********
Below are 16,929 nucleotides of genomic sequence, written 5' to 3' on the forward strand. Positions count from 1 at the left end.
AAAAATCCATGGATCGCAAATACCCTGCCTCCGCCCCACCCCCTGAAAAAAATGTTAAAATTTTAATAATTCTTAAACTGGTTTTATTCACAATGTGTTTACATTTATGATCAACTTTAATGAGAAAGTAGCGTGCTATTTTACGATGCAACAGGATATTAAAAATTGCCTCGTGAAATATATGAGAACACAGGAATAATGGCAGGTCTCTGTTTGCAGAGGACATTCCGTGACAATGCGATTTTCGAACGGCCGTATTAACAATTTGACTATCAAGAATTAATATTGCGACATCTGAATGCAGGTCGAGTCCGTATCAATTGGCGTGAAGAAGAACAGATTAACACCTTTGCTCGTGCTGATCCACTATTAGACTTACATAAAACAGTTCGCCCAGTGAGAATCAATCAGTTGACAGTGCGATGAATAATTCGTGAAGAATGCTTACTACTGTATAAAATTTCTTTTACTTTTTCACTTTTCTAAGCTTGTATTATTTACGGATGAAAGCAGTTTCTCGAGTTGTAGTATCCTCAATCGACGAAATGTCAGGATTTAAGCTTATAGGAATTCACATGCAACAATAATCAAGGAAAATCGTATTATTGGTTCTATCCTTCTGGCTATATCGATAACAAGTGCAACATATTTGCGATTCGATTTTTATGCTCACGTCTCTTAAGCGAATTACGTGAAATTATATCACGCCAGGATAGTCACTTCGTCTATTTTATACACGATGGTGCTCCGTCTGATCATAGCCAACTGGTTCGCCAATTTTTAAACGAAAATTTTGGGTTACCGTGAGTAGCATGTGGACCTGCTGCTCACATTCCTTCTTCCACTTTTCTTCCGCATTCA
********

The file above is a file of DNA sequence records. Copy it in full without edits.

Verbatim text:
Below are 16,929 nucleotides of genomic sequence, written 5' to 3' on the forward strand. Positions count from 1 at the left end.
AAAAATCCATGGATCGCAAATACCCTGCCTCCGCCCCACCCCCTGAAAAAAATGTTAAAATTTTAATAATTCTTAAACTGGTTTTATTCACAATGTGTTTACATTTATGATCAACTTTAATGAGAAAGTAGCGTGCTATTTTACGATGCAACAGGATATTAAAAATTGCCTCGTGAAATATATGAGAACACAGGAATAATGGCAGGTCTCTGTTTGCAGAGGACATTCCGTGACAATGCGATTTTCGAACGGCCGTATTAACAATTTGACTATCAAGAATTAATATTGCGACATCTGAATGCAGGTCGAGTCCGTATCAATTGGCGTGAAGAAGAACAGATTAACACCTTTGCTCGTGCTGATCCACTATTAGACTTACATAAAACAGTTCGCCCAGTGAGAATCAATCAGTTGACAGTGCGATGAATAATTCGTGAAGAATGCTTACTACTGTATAAAATTTCTTTTACTTTTTCACTTTTCTAAGCTTGTATTATTTACGGATGAAAGCAGTTTCTCGAGTTGTAGTATCCTCAATCGACGAAATGTCAGGATTTAAGCTTATAGGAATTCACATGCAACAATAATCAAGGAAAATCGTATTATTGGTTCTATCCTTCTGGCTATATCGATAACAAGTGCAACATATTTGCGATTCGATTTTTATGCTCACGTCTCTTAAGCGAATTACGTGAAATTATATCACGCCAGGATAGTCACTTCGTCTATTTTATACACGATGGTGCTCCGTCTGATCATAGCCAACTGGTTCGCCAATTTTTAAACGAAAATTTTGGGTTACCGTGAGTAGCATGTGGACCTGCTGCTCACATTCCTTCTTCCACTTTTCTTCCGCATTCA